Well – clearly you see this graph has challenged me to consider things I do not normally think about. Do you spot anything interesting that you can’t quite wrap your head around? Or something enlightening that makes you wonder about the data or what it represents? Do you think I must be crazy for loving a graph I do not understand? No matter what, though, you must admit – this graph is an impressive piece of work.

Help the Pentagon Find the Red Balloons December 4, 2009

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Starting tomorrow morning, the Pentagon’s Research Agency, DARPA, invites you to help it study the capabilities of the internet. They will release 10 red 8-foot balloons in random places around the country, and internet users (aka social networkers) will have to work together to collect the GPS data for each balloon.

The first person to submit correct data for all 10 balloons will win $40,000. The competition will explore the roles the Internet and social networking play in the timely communication, wide-area team-building, and urgent mobilization required to solve broad-scope, time-critical problems.

Here’s the Official Site – its not too late to register!
Also, see this article from Monday’s New York Times.
(via New Scientist)

Numbers Don’t Lie, or Do They? Simpson’s Paradox Explains December 2, 2009

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The Numbers Guy over at The Wall Street Journal had a really interesting article today. He explains a concept called Simpson’s Paradox, which essentially says aggregated data is sometimes misleading. For example,

… in both 1995 and 1996, Derek Jeter of the New York Yankees had a lower batting average for each season than David Justice, then of the Atlanta Braves.

Combining the two years, however, Mr. Jeter had a better average. The paradox resulted from the fact that in 1995 Mr. Jeter had only 48 at-bats with a .250 average while Mr. Justice had more at-bats (411) with a .253 average. The following year, Mr. Jeter had 582 at-bats with a .314 average while Mr. Justice had only 140 at-bats with a higher average of .321, pushing the two-year average in Mr. Jeter’s favor.

Other examples of the paradox can be found in all types of data, from air travel delay statistics and medical procedure success statistics, to education and unemployment data.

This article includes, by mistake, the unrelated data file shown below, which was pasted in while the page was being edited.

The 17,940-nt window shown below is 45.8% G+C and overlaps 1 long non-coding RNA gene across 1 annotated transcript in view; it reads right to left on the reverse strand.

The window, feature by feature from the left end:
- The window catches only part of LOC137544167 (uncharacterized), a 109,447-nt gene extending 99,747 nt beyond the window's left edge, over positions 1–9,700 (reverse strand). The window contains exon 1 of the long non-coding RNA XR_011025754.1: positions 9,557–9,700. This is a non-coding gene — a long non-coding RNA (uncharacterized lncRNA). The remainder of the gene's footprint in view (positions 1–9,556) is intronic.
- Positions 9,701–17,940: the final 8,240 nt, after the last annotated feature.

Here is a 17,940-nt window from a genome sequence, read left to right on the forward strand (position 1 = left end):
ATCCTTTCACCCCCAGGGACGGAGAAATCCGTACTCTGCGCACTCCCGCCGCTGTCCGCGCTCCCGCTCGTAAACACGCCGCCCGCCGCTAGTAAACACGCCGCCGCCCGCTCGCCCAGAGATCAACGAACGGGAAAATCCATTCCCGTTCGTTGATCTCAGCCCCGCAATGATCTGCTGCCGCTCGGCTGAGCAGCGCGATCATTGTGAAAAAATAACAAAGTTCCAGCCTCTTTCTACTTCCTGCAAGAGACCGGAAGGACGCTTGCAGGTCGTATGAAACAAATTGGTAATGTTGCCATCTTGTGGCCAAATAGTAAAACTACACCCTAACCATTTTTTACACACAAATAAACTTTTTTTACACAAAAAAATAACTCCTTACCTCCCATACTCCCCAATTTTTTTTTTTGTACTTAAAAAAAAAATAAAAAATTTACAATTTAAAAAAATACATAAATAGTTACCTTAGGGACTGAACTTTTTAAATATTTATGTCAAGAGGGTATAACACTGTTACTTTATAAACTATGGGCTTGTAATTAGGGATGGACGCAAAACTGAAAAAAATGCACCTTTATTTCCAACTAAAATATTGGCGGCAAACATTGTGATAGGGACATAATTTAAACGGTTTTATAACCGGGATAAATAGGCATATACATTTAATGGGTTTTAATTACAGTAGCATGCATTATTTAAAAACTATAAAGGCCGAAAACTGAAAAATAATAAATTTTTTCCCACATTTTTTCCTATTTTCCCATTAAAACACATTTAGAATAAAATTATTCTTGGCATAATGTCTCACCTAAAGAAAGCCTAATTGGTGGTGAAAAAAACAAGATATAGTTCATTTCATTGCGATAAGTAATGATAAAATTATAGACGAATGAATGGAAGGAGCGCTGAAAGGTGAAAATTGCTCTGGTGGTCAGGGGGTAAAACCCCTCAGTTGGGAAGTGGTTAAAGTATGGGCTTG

In the graph below, you can see that although the unemployment rates for each of the separate groups are higher now than they were in 1983, because the size of the group with the lower rate is so much bigger, the overall unemployment rate is lower than it was in 1983.

Confused? Don’t worry about it. The lesson here is to be wary of “hard data,” and remember that statistics can still be spun to fit any argument. This WSJ graph shows that unemployment is both better than in 1983, and worse. It only depends on which point you want to make.

Yankees in 6? October 28, 2009

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We’re in the home stretch here of baseball season with Game One of the World Series later tonight, if it ever stops raining in the Northeast. Baseball is a great sport for fans of physics, data and statistics. WhatIfSports is a site affiliated with Fox Sports on MSN that runs simulations of every and any game you can think of, in all different sports, past and present. They ran a simulation of this World Series, between the Yankees and Phillies, 10,000 times – and Yankees won 72.3% of the time. Those are some good odds.

A GOOD visualization of information October 16, 2009

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A trend that seems to be abounding all over the web (and the world) is the visualization of information in new and innovative ways. One that I happened to stumble upon on the somewhat utopian-named good.is (a company, site and print magazine that describes itself as an “integrated media platform for people who want to live well and do good”) is this collection of people, ideas, companies, projects, etc. who are “changing the way we live”. The information is organized in the form of a virtual poster collection of icons which link to concise entries on the topic. This “top 100” continues to be updated daily until October 22nd so check back for updates!

High Cost of Hoarding Data October 16, 2009

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A California County tried to charge an exorbitant amount of money for mapping data it had collected, and when the non-profit coalition seeking access decided to sue instead of pay – the county claimed the data was withheld for reasons of National Security.

Well, not only did the court not believe it, but after a 3-year and thus very costly trial, the county has been ordered to release the data, and pay the coalition’s legal fees to the tune of $500,000.

So, instead making $250,000, the county is paying at least twice that, and that’s not counting their county’s own legal fees.

(via Wired)